America’s vegetarian organizations are preparing to soil the first day of spring with another attempt to raise awareness of the “benefits of vegetarianism.” But this year you should expect to see additional shallow reporting from the national media as these radical groups play off the panic infecting Europe over mad cow and foot-and-mouth disease.

The Great American Meatout is sponsored by the Farm Animal Reform Movement (, but you can expect to hear a lot of criticism from other advocacy groups such as PeTA, People for Animal Rights ( and

Last week the Kansas City Star allowed Frank Lingo to promote his vegetarian agenda on the Star’s Opinion page. Mr. Lingo suggested that Americans are fat and that one of the reason’s is because we eat too much meat. “We’re as fattened up in our homes and offices s hogs and cows are from being penned up in their feed lots. Neither man nor beast is moving much to stay in shape,” Mr. Lingo wrote.

You’ll hear a lot of other alarmist rhetoric from the vegetarians next week, including:
• Meat-eating kills 40,000 people a day.
• 58 percent of all U.S. deaths in 1998 were attributed to diseases linked to consumption of animal products.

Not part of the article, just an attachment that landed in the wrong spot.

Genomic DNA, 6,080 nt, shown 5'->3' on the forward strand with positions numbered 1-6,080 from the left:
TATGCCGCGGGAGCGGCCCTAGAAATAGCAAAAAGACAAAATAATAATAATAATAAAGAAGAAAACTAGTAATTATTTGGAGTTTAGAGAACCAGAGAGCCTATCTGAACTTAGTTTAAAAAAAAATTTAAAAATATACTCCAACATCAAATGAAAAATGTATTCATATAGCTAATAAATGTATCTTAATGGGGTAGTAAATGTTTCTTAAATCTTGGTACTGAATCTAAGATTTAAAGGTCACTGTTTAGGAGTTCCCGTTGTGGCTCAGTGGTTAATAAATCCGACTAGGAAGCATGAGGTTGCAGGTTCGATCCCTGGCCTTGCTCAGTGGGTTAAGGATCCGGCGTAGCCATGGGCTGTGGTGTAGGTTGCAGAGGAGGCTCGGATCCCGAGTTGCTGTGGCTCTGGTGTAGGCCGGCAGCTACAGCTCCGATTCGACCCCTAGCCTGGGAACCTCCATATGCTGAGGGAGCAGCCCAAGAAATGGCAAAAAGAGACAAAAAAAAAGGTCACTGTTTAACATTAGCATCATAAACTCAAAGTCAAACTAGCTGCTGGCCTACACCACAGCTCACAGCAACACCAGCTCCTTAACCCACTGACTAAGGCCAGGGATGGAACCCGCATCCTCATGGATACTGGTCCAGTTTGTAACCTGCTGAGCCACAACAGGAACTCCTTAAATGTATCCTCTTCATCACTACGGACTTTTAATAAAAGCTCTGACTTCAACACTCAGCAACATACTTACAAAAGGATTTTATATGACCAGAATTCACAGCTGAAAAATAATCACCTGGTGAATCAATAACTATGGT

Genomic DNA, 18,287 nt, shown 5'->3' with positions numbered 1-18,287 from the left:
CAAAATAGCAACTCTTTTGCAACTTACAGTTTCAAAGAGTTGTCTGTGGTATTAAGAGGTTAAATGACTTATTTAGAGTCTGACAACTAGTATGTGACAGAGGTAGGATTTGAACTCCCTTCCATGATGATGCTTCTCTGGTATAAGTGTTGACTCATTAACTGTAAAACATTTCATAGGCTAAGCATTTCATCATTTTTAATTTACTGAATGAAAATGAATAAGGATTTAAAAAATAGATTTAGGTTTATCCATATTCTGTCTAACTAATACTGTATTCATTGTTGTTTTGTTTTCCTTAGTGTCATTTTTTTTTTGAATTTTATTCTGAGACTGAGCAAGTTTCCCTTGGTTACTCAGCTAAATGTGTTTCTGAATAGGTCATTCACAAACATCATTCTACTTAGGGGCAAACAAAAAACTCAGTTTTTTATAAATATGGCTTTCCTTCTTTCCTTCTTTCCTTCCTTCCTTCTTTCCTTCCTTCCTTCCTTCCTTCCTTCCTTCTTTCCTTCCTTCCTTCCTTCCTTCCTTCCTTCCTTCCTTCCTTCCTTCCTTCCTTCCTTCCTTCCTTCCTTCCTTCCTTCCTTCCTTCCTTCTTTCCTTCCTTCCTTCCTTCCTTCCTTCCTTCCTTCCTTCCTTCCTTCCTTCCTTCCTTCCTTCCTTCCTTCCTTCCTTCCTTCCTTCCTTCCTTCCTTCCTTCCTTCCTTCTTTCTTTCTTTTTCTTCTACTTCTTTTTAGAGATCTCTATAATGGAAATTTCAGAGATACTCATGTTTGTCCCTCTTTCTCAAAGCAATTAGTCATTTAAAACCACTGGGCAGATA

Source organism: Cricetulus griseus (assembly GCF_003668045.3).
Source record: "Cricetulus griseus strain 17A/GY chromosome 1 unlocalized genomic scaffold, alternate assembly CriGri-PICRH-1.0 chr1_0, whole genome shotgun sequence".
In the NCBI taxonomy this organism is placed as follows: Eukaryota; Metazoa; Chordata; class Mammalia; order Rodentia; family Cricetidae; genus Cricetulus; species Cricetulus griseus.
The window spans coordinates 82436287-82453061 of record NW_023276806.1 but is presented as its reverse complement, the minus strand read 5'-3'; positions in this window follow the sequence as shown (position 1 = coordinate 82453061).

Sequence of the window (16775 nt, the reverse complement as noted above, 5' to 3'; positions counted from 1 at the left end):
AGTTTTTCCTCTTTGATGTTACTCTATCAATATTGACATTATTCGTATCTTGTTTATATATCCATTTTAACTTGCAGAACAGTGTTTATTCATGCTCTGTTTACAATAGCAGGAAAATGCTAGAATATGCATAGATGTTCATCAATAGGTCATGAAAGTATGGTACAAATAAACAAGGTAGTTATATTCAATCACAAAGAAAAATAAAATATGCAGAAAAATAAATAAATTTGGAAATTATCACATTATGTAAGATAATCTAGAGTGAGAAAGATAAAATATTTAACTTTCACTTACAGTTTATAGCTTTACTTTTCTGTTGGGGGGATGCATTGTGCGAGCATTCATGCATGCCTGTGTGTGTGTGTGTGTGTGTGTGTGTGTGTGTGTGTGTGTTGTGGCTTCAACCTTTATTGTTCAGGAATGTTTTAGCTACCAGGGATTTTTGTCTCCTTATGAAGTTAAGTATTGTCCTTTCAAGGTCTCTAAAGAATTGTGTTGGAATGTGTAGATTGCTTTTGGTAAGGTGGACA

• More than 80 percent of all pollution in the United States is caused by the production of meat.
• Hamburger chains are responsible for wiping out the rainforests, which is fueling a global warming that will eventually melt the polar ice caps and flood three-quarters of the world’s population.
• Such huge volumes of antibiotics are fed to farm animals that they’ve become a part of our water’s ecosystem and are turning average microbes into super-bugs and humans into vulnerable victims.

The health issue is certainly one that these radical groups can make a lot of hay with. Especially while the mad cow and hoof-and-mouth scare is in full-swing. But America’s beef producers, and other livestock producers, have made nutrition and health a top priority. Beef is about 20 percent leaner today than a decade ago, and the industry is working to provide healthy meal solutions for busy families.

That alone, however, won’t help America slim down. In fact, there is little any industry can do to help Americans who won’t be helped. My father grew up during the 1930s working on our family farm. He often told how they ate steak 3 times a day during the summer harvest time, and that the harvest crews were served eggnog in the fields twice a day. He remained a meat eater his entire life, and started every morning with bacon and eggs. When he died a few years ago at age 80, my father’s cholesterol was under 180. And his weight was only about 10 to 15 pounds above what is was when he graduated high school.

The difference between my father and those in modern society is that as a farmer he was active physically his entire life, burning up the food he ate. Most of today’s office workers, while they still eat like they work on a harvest crew, aren’t physically active enough to stay healthy.

Come Tuesday, you’ll hear a lot about the destruction meat causes our society. Fortunately, most people realize the value of lean, healthy meat in their diets, and the noise from the vegetarians will last only a day or so.